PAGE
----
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In order become more flexible, it helps to first recognize and record situations where you most frequently try to steer the ship. Observing your own inflexible behavior lets you notice those situations where you could sometimes stand back a bit and let others take the lead. At this point, you’re not trying to change your behavior; you're simply becoming aware of the points in your day where you could opt to be less rigid. Jot down these situations for future reference.
Practice Flexible Actions
You know that practicing yoga, stretching after workouts and getting regular massages can all help your body become more flexible. Of course, we’re not talking about physical flexibility in this instance, but many of the same philosophies apply to your mental behaviors.
In yoga, if you want to really get a good stretch and build strength, you’ve got to come to class regularly and practice your postures, continuously pushing yourself a little further. Similarly, if you want to maintain a mellow attitude, you’ve got to practice stretching beyond the normal limits of your mental flexibility. For example, if you’re constantly cleaning up the kitchen and bathroom before you leave for work, you can practice your flexibility a few mornings a week by leaving the breakfast dishes in the sink and the bathroom counter a mess. If you’re the one that always makes the weekly date night plans, let your hubby know that you’re leaving this week’s reservations up to him. Each time you stretch and try a new way of interacting with your environment, you become more flexible and it becomes easier to let go. Again, as it is in yoga, so it can be in life!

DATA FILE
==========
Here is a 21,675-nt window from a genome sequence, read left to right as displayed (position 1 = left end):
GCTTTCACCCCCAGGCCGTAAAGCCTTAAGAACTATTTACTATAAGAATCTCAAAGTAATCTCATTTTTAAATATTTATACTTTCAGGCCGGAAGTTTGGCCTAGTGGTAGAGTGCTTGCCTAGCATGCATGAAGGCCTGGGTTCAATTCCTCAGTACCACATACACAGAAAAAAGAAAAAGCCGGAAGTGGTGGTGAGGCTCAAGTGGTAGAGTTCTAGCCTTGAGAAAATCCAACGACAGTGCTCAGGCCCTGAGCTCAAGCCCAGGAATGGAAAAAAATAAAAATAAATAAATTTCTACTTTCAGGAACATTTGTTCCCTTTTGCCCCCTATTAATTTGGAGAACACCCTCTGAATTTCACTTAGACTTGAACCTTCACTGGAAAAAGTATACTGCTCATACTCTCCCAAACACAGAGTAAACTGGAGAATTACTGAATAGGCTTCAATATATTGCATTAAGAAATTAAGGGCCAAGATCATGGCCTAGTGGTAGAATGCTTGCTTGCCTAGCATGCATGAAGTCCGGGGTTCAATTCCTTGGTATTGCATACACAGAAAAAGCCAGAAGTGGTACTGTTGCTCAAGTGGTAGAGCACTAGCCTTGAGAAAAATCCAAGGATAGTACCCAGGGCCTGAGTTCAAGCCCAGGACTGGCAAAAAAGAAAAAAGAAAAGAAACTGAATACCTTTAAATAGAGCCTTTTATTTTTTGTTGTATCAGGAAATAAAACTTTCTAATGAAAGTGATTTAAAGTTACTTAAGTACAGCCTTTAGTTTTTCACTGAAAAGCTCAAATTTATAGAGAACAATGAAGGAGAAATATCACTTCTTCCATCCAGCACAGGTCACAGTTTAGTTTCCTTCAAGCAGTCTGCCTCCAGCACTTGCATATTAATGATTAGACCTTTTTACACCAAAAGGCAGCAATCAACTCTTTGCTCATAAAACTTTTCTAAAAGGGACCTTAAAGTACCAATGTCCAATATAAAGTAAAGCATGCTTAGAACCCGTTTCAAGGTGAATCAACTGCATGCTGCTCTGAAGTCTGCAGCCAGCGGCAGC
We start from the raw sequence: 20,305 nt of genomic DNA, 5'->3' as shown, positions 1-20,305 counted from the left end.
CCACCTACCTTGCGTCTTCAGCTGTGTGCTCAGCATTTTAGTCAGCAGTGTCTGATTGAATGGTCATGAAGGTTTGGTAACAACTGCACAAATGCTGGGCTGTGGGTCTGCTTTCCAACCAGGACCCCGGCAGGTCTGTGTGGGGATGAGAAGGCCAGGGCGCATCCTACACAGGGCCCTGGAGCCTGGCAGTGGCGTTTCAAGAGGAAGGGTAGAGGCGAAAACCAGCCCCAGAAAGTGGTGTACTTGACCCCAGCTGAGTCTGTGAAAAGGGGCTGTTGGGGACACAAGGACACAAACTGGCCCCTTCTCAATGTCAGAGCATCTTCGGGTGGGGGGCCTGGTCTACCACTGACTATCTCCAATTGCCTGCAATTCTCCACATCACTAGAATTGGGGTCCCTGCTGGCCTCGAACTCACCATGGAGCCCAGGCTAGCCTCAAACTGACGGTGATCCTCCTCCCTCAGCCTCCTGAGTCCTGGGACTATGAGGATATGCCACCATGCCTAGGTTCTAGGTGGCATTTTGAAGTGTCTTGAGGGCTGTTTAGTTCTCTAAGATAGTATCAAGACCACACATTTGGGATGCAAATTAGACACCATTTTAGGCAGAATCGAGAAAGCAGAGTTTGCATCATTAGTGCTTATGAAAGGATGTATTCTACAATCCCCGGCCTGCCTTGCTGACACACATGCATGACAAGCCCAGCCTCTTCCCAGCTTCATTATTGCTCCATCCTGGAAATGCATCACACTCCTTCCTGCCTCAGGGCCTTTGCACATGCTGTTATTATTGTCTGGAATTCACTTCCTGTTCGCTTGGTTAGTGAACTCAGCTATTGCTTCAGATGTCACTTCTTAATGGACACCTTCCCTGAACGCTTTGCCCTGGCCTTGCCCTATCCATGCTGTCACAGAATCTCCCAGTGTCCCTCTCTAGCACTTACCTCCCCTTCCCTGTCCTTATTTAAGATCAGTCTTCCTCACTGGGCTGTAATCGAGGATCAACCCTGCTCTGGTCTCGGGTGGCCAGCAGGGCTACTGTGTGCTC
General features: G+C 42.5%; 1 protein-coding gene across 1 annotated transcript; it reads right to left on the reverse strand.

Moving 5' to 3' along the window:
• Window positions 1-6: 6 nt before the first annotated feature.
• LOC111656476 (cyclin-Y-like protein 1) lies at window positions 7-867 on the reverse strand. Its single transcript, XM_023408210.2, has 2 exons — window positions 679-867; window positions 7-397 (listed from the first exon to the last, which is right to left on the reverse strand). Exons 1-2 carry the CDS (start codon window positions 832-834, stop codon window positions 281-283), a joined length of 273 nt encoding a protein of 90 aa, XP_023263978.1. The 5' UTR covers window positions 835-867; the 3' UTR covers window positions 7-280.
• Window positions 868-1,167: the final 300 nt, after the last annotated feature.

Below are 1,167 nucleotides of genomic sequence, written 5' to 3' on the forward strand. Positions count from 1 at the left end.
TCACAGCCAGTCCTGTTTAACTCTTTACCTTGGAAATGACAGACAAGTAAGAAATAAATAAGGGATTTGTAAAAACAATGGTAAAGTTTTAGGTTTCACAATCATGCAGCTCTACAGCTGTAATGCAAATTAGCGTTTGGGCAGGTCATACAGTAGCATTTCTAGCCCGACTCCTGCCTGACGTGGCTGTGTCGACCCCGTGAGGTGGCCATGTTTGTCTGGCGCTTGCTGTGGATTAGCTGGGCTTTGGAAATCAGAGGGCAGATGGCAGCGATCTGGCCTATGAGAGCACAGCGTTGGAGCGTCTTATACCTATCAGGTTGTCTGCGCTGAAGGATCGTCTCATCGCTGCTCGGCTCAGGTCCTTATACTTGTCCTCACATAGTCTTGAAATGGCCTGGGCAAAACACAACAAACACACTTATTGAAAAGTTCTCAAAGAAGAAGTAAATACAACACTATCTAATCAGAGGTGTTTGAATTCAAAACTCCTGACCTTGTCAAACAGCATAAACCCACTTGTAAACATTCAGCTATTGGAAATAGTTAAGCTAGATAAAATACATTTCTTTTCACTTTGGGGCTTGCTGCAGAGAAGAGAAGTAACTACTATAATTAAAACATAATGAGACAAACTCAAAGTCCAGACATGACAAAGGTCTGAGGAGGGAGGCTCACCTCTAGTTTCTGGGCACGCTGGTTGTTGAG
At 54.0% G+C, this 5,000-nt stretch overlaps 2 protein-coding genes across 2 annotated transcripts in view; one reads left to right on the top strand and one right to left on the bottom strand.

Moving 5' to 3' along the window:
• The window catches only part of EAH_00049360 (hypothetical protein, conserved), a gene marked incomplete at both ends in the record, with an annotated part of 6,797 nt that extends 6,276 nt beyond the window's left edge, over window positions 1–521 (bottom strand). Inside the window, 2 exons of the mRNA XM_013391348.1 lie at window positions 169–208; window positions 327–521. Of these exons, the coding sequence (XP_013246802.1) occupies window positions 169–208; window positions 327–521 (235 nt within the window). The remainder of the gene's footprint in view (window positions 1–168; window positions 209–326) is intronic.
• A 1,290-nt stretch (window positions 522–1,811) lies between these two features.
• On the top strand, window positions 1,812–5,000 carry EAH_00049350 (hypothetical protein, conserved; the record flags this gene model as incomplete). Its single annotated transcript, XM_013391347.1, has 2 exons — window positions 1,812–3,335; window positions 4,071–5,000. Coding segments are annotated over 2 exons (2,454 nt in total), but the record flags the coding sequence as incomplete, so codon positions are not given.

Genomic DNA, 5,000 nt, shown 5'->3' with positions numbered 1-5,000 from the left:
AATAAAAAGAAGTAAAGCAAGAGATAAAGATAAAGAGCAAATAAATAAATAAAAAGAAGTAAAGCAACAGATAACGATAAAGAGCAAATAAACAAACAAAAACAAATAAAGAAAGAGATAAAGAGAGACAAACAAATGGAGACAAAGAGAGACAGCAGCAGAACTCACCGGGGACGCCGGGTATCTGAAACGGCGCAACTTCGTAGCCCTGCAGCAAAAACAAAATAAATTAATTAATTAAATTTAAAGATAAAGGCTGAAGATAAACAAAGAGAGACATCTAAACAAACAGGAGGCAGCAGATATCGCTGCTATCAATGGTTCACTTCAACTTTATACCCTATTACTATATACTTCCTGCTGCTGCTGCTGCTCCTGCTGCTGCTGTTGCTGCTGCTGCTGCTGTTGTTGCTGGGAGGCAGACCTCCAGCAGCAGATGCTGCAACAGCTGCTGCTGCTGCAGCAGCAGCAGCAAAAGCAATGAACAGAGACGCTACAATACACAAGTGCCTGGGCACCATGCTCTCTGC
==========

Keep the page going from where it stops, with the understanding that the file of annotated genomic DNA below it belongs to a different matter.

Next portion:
Set Small Goals for Mental Stretching
Once you’ve spent some time observing and tracking your inflexible behaviors and you’ve started to practice being flexible in certain situations throughout your day, the next step is to set small goals for mental stretching. Great runners set weekly mileage goals when they’re training for a marathon. Successful dieters set reasonable targets for steady weight loss each week. If you want to keep up your motivation and see change quickly, choose how many times you’ll be flexible throughout your day or week, write down your goal and post it where you can see it.
How will you know whether your habits are really improving? Make sure to track your practice. Jot it down in your planner. Text or email yourself a quick note. Make a chart and stick it on the fridge (after all, you love charts!). As you see your behaviors moving toward that goal line each week, you’ll know that you’re moving toward a lasting change.